Lung transplantation remains the surgical treatment of choice for refractory PAH. Heart-lung transplants tend to be reserved for patients with structural cardiac abnormalities. Single lung transplantation has the advantages of less complex surgery and more efficient use of harvested organs to benefit more patients, thereby leading to shorter waiting periods. However, most transplant centers in the US prefer double lung transplantation, mainly because there is greater pulmonary reserve should the patient sustain rejection or infection. (48)

The operative mortality range is between 16% to 29%. (48) The 1-year survival rate after lung transplantation (single as well as double) is approximately 70% to 75%, 2-year survival is 50% to 60%, and 5-year survival is 40% to 45%. (49) The International Society of Heart and Lung Transplantation database shows that overall survival for both single and double lung transplantation is nearly equal up to 3 years postsurgery. After that, there is a significant survival advantage for double lung transplant. (50) Although several studies have documented a significant improvement in the quality of life after transplantation for PH, cost-effectiveness has not yet been addressed.

Balloon atrial septostomy

Balloon atrial septostomy reduces strain on the right ventricle and improves cardiac output. Its use is limited by systemic hypoxemia caused by the fight-to-left shunt and perioperative morbidity. It may be used as a bridge procedure while awaiting lung transplantation. (51) Functional improvement has been demonstrated in a small series. (52) Patient selection, improvement in hemodynamics, and clinical outcomes vary from center to center. (53,54) It is likely that patient selection, technique, and experience influence the outcome considerably. This procedure should only be performed in experienced centers on carefully selected patients.

Combination therapy increasingly used

There are no prospective data on combination therapy for PAH. Whether combination therapy has an additive, synergistic, or even antagonistic effect is uncertain. However, there is pathophysiologic rationale for this approach, especially in therapeutic failure following monotherapy. Addition of sildenafil to epoprostenol reduces PA pressure and PVR without hypotension or desaturation. (42) When iloprost failed as monotherapy for 14 patients with PAH, addition of sildenafil reversed clinical deterioration, increased functional capacity, and yielded favorable hemodynamics at 3 months, with sustained efficacy up to 12 months. (55) There are no data showing whether sildenafil will have synergistic benefits with bosentan. Despite lack of evidence, combination therapy has been used increasingly in clinical practice.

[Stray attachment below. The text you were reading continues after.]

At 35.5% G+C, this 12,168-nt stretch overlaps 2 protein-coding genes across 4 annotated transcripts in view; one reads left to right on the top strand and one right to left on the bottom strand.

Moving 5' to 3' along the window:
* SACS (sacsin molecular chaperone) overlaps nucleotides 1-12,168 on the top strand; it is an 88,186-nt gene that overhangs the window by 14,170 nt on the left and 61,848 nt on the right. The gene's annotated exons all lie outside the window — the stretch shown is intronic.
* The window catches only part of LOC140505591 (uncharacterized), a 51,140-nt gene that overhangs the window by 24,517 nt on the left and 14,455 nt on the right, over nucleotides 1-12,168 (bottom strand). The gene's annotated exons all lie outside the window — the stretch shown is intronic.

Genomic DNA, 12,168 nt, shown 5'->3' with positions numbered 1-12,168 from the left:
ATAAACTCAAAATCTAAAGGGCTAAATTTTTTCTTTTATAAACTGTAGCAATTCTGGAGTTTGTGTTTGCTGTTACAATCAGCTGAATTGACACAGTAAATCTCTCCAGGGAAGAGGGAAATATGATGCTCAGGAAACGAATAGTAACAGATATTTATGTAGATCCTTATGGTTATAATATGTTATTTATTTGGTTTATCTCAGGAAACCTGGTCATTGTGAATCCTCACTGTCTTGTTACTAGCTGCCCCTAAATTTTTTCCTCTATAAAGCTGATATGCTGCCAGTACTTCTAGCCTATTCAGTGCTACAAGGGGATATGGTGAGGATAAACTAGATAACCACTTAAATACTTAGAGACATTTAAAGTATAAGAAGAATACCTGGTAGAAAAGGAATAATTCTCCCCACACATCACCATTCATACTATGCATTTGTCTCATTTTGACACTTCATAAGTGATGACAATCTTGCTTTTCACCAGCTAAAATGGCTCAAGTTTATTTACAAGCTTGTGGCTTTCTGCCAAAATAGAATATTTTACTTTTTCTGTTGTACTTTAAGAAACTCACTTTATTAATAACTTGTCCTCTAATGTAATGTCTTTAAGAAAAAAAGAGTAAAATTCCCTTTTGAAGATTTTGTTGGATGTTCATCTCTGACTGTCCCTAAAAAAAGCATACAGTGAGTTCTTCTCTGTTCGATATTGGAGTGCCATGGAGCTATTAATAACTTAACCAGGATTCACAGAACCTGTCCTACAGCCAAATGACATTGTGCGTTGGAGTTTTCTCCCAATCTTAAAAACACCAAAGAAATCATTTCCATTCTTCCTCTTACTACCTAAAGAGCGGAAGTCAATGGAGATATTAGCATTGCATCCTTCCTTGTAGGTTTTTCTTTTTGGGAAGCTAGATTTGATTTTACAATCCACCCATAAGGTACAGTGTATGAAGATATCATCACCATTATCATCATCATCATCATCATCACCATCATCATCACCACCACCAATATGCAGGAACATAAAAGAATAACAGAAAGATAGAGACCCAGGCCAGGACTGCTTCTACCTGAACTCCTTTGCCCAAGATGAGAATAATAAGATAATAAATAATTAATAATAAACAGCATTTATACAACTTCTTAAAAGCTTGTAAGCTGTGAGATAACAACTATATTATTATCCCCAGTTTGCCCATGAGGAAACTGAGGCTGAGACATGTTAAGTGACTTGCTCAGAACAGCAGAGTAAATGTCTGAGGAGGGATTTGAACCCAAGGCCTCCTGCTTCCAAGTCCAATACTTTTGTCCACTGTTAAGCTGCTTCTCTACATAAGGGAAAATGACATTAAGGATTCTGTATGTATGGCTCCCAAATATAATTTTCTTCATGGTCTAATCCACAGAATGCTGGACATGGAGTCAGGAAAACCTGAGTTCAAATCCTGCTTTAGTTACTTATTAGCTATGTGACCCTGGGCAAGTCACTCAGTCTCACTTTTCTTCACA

TABLE 1

The 2003 Venice clinical classification of pulmonary hypertension *

1. Pulmonary Arterial Hypertension
    1.1. Idiopathic (IPAH)
    1.2. Familial (FPAH)
    1.3. Associated with (APAH):
         1.3.1. Collagen vascular disease
         1.3.2. Congenital systemic-to-pulmonary shunts
         1.3.3. Portal hypertension
         1.3.4. HIV infection
         1.3.5. Drugs and toxins
         1.3.6. Others (thyroid disorders, glycogen storage disease,
                Gaucher disease, hereditary hemorrhagic telangiectasia,
                hemoglobinopathies, myeloproliferative disorders,
                splenectomy)
    1.4. Associated with significant venous or capillary involvement
         1.4.1. Pulmonary veno-occlusive disease (PVOD)
         1.4.2. Pulmonary capillary hemangiomatosis (PCH)
    1.5. Persistent pulmonary hypertension of the newborn

2. Pulmonary hypertension with left heart disease
    2.1. Left-sided atrial or ventricular heart disease
    2.2. Left-sided valvular heart disease

3. Pulmonary hypertension associated with lung diseases and/or hypoxemia
    3.1. Chronic obstructive pulmonary disease
    3.2. Interstitial lung disease
    3.3. Sleep-disordered breathing
    3.4. Alveolar hypoventilation disorders
    3.5. Chronic exposure to high altitude
    3.6. Developmental abnormalities

4. Pulmonary hypertension due to chronic thrombotic and/or embolic
   disease
    4.1. Thromboembolic obstruction of proximal pulmonary arteries
    4.2. Thromboembolic obstruction of distal pulmonary arteries
    4.3. Nonthrombotic pulmonary embolism (tumor, parasites, foreign
         material)

5. Miscellaneous
    Sarcoidosis, histiocytosis X, lymphangiomatosis, compression of
    pulmonary vessels (adenopathy, tumor, fibrosing mediastinitis)

* Classification does not include pulmonary hypertension due to
end-stage renal disease. (13)

TABLE 2

Treatment options for pulmonary arterial hypertension
                                                                 Cost
Medication        SOR *   Route          Adverse effects       [dagger]

Prostanoids

Epoprostenol        A     Intravenous    Line-related sepsis     $$$$
                                         and thrombosis, jaw
                                         pain, fatal
                                         arrhythmia with
                                         sudden interruption
Treprostinil        B     Subcutaneous   Site pain (85%),        $$$$